A new study confirming the existence of a massive plume of oil trapped deep underwater in the Gulf of Mexico defies notions that bacteria, while they are degrading the oil, will make as quick work of petroleum lingering in the water's cold depths as they have on the surface.
In a widely hailed study published today in the journal Science, researchers from the Woods Hole Oceanographic Institution found there was no "appreciable" surge in bacteria growth and oil consumption around a plume they traced near the well that exploded earlier this summer. The first published peer-reviewed study of the subsurface oil found a plume stretching over an area nearly the size of Manhattan.
Based on measurements taken in late June, the study confirms the existence of an invisible, finely diffused mile-wide swath of oil-infused water that snaked more than 20 miles southwest from the crippled BP PLC well, some 3,000 feet beneath the Gulf's surface. The plume may have stretched even farther, but the scientists had to cut short their late-June research journey in the face of hurricane threats before they found the end of the plume.
Along the plume, researchers did not find dissolved oxygen depleting at levels they anticipated, indicating that while bacteria growth was stimulated and likely degrading the oil, there was not a huge swell in microbial life. Bacterial growth can deplete undersea oxygen levels, creating "dead zones" that are harmful to other marine creatures.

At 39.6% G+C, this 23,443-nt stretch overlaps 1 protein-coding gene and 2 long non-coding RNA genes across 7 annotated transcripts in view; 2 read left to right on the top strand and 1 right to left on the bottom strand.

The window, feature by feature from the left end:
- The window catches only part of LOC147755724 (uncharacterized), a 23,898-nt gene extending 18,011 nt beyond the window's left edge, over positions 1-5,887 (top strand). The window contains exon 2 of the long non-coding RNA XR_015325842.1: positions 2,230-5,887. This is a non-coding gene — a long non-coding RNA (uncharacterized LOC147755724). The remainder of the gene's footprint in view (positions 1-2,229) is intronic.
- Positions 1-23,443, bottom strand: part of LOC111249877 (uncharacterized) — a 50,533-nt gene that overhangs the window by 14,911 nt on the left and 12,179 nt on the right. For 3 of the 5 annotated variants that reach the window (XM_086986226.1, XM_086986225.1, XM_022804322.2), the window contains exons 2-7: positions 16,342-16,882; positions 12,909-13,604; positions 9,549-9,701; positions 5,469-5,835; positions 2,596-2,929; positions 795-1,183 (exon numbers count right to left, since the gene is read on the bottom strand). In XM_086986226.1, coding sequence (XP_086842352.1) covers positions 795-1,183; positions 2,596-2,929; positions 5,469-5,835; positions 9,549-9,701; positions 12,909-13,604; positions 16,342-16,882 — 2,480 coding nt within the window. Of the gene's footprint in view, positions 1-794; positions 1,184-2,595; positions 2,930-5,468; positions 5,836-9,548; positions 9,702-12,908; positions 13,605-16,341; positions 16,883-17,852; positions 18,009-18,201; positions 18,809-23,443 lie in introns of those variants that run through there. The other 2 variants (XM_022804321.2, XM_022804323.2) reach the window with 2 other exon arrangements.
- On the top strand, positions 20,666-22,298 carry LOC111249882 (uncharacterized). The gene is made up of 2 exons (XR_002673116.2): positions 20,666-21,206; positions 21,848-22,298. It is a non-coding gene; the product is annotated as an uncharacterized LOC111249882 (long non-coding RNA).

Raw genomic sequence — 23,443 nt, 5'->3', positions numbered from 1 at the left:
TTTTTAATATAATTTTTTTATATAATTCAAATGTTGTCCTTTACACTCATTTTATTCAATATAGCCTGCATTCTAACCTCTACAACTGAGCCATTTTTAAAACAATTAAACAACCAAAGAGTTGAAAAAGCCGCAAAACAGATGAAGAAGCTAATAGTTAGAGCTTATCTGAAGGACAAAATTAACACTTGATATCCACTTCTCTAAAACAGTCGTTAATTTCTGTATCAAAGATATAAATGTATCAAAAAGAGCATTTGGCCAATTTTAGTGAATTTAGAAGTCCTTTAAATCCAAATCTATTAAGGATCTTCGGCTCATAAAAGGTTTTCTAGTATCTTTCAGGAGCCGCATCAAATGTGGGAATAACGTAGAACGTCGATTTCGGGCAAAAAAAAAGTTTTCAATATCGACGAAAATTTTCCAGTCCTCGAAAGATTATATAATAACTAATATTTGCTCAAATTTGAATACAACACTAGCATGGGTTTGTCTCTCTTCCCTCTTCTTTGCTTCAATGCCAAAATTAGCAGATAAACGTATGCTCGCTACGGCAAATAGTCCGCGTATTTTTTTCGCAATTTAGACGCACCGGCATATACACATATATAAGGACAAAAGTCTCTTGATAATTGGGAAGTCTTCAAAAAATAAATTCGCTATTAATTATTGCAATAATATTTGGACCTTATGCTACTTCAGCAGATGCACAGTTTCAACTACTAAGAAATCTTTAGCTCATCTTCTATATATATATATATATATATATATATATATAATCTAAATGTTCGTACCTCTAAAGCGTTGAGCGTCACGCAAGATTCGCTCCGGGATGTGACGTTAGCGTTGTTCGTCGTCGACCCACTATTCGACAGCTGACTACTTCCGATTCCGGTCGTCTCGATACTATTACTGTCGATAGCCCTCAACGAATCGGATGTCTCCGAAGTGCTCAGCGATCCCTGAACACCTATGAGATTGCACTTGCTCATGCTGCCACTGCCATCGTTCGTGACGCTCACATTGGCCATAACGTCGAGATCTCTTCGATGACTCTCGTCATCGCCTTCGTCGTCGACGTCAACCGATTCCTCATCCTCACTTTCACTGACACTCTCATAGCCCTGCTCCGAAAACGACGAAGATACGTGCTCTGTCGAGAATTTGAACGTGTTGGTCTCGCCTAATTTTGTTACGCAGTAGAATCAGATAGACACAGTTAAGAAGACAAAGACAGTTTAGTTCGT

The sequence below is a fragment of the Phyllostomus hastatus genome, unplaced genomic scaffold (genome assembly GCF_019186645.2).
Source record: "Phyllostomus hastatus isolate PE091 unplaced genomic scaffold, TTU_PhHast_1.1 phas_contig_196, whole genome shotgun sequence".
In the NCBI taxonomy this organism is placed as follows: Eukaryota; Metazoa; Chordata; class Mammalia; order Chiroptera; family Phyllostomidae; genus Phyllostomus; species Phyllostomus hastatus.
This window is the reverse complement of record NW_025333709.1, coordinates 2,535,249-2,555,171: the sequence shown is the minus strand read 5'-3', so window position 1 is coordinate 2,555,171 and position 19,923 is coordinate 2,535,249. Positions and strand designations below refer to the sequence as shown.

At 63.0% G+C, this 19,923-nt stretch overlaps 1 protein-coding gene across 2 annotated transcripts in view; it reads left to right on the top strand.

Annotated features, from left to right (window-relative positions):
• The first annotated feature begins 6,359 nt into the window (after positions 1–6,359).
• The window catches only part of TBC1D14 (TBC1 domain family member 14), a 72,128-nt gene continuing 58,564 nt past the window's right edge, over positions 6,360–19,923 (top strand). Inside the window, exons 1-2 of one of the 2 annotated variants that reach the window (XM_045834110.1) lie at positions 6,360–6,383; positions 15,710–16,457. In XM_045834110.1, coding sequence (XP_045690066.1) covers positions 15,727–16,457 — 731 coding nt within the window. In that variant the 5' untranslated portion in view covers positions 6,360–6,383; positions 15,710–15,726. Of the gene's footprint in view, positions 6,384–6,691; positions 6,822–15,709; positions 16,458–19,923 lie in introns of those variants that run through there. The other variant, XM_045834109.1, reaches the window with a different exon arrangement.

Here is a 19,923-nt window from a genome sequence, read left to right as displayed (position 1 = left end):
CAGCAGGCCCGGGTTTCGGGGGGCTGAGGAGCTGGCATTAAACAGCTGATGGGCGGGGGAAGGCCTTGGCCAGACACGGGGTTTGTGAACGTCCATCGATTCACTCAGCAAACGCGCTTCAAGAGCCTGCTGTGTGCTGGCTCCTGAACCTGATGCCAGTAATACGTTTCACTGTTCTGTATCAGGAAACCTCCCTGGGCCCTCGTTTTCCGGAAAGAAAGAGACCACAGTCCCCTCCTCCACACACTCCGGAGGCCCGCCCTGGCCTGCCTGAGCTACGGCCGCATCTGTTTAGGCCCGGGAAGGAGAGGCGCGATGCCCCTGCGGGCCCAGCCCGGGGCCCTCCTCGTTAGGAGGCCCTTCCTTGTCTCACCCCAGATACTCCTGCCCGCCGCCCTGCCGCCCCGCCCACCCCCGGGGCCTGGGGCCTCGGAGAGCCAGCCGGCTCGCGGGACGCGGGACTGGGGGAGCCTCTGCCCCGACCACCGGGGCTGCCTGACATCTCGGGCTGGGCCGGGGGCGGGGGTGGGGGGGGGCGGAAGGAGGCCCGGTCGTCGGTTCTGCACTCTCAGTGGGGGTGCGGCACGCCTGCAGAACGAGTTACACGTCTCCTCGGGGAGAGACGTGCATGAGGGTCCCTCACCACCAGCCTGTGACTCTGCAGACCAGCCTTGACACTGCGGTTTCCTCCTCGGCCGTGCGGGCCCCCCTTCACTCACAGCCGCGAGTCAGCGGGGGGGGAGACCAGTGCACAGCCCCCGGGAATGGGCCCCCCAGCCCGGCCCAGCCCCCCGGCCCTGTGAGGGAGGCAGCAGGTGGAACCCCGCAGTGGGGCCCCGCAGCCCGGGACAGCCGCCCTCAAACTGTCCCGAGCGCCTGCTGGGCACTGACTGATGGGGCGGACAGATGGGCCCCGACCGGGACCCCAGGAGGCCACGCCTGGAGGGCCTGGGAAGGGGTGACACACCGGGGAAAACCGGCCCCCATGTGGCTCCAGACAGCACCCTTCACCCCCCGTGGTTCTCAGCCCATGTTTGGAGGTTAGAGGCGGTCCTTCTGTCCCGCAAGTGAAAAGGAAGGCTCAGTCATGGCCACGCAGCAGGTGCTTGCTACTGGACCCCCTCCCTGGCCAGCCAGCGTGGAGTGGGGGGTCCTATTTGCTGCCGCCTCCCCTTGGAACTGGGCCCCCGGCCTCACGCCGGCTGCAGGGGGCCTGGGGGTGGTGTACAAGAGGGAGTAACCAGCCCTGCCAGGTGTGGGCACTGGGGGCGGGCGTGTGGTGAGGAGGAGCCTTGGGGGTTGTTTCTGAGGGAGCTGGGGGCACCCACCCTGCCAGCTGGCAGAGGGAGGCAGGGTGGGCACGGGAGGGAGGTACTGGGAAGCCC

"The overall result is that we did not see a marked oxygen draw-down in the plume location at the well," said Benjamin Van Mooy, a scientist who contributed to the report.
In measuring oxygen levels along the plume, researchers found oxygen decreasing "considerably faster" than one would expect at those depths but "considerably slower" than expected at the surface, Van Mooy said. It means it could take a long time to get to oxygen levels low enough to harm marine life but that it might also be a while before the plume disappears.
Rather than painting a damning picture of subsurface oil that will barely be touched by bacteria, however, the report does little to invalidate the overall expectation that minute bugs are degrading, with vigor, oil and methane leaked from BP's well, the scientists said.
"There could be patches of higher microbial activity or lower microbial activity" elsewhere, said Van Mooy. "The ocean is a mixed-up, heterogeneous place, and microbes reflect that."
Many scientists have long assumed that Gulf bacteria, weaned on a diet of natural oil seeps, have been eagerly chewing through the various components of oil and methane throughout the water column. Indeed, preliminary media reports hyped that this feeding frenzy could lead to "dead zones" underwater, the surge in bacteria sapping regions of all available oxygen. If the rates of degradation they observed in June continued, it would be a "long while," if ever, before oxygen levels surged, Van Mooy said.
But it is now clear that some early readings of deepwater oxygen were based on flawed components that may have given misleadingly low measurements in the presence of oil. Given such inconsistency, scientists turned to chemical analyses that revealed, for at least one specific plume earlier this summer, fewer signs of microbial degradation than expected.
But some other scientists questioned the report's conclusion of little "appreciable" bacteria surge. There is some dissonance between what the study's scientists are stating and their data, said David Valentine, a microbiologist at the University of California, Santa Barbara. Valentine led his own expedition into the Gulf earlier this summer and is currently readying his direct measurements of bacterial activity for publication.
The Woods Hole researchers may have simply set their expectations too high, Valentine said. The oxygen levels detailed in the report, especially at their upper boundaries, still leave a large space for bacterial life to be growing and feeding on oil, Valentine said.